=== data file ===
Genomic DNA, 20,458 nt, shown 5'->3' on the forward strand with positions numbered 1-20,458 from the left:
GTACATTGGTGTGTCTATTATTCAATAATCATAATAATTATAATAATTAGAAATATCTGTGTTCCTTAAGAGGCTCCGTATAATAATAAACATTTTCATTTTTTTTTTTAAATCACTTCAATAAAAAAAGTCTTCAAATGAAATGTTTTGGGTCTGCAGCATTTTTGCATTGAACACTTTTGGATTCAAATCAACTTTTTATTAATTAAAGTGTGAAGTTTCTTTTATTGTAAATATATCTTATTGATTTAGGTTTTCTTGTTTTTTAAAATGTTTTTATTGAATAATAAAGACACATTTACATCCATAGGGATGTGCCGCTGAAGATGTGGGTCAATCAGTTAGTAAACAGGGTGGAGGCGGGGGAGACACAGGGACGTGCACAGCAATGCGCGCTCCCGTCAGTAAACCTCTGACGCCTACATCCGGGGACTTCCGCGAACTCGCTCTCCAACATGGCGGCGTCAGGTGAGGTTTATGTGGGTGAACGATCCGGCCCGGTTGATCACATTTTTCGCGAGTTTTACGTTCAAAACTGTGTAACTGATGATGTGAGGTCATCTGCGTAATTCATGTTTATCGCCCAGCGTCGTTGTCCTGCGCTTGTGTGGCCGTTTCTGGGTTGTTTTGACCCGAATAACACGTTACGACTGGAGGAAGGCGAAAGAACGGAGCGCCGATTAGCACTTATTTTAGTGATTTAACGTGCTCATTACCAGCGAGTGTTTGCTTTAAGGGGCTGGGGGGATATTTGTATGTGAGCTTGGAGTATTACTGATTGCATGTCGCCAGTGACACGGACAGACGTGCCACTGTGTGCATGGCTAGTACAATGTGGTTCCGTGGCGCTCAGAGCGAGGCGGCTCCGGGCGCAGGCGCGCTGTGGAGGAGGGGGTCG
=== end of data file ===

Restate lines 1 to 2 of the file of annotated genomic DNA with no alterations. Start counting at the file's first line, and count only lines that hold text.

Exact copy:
Genomic DNA, 20,458 nt, shown 5'->3' on the forward strand with positions numbered 1-20,458 from the left:
GTACATTGGTGTGTCTATTATTCAATAATCATAATAATTATAATAATTAGAAATATCTGTGTTCCTTAAGAGGCTCCGTATAATAATAAACATTTTCATTTTTTTTTTTAAATCACTTCAATAAAAAAAGTCTTCAAATGAAATGTTTTGGGTCTGCAGCATTTTTGCATTGAACACTTTTGGATTCAAATCAACTTTTTATTAATTAAAGTGTGAAGTTTCTTTTATTGTAAATATATCTTATTGATTTAGGTTTTCTTGTTTTTTAAAATGTTTTTATTGAATAATAAAGACACATTTACATCCATAGGGATGTGCCGCTGAAGATGTGGGTCAATCAGTTAGTAAACAGGGTGGAGGCGGGGGAGACACAGGGACGTGCACAGCAATGCGCGCTCCCGTCAGTAAACCTCTGACGCCTACATCCGGGGACTTCCGCGAACTCGCTCTCCAACATGGCGGCGTCAGGTGAGGTTTATGTGGGTGAACGATCCGGCCCGGTTGATCACATTTTTCGCGAGTTTTACGTTCAAAACTGTGTAACTGATGATGTGAGGTCATCTGCGTAATTCATGTTTATCGCCCAGCGTCGTTGTCCTGCGCTTGTGTGGCCGTTTCTGGGTTGTTTTGACCCGAATAACACGTTACGACTGGAGGAAGGCGAAAGAACGGAGCGCCGATTAGCACTTATTTTAGTGATTTAACGTGCTCATTACCAGCGAGTGTTTGCTTTAAGGGGCTGGGGGGATATTTGTATGTGAGCTTGGAGTATTACTGATTGCATGTCGCCAGTGACACGGACAGACGTGCCACTGTGTGCATGGCTAGTACAATGTGGTTCCGTGGCGCTCAGAGCGAGGCGGCTCCGGGCGCAGGCGCGCTGTGGAGGAGGGGGTCG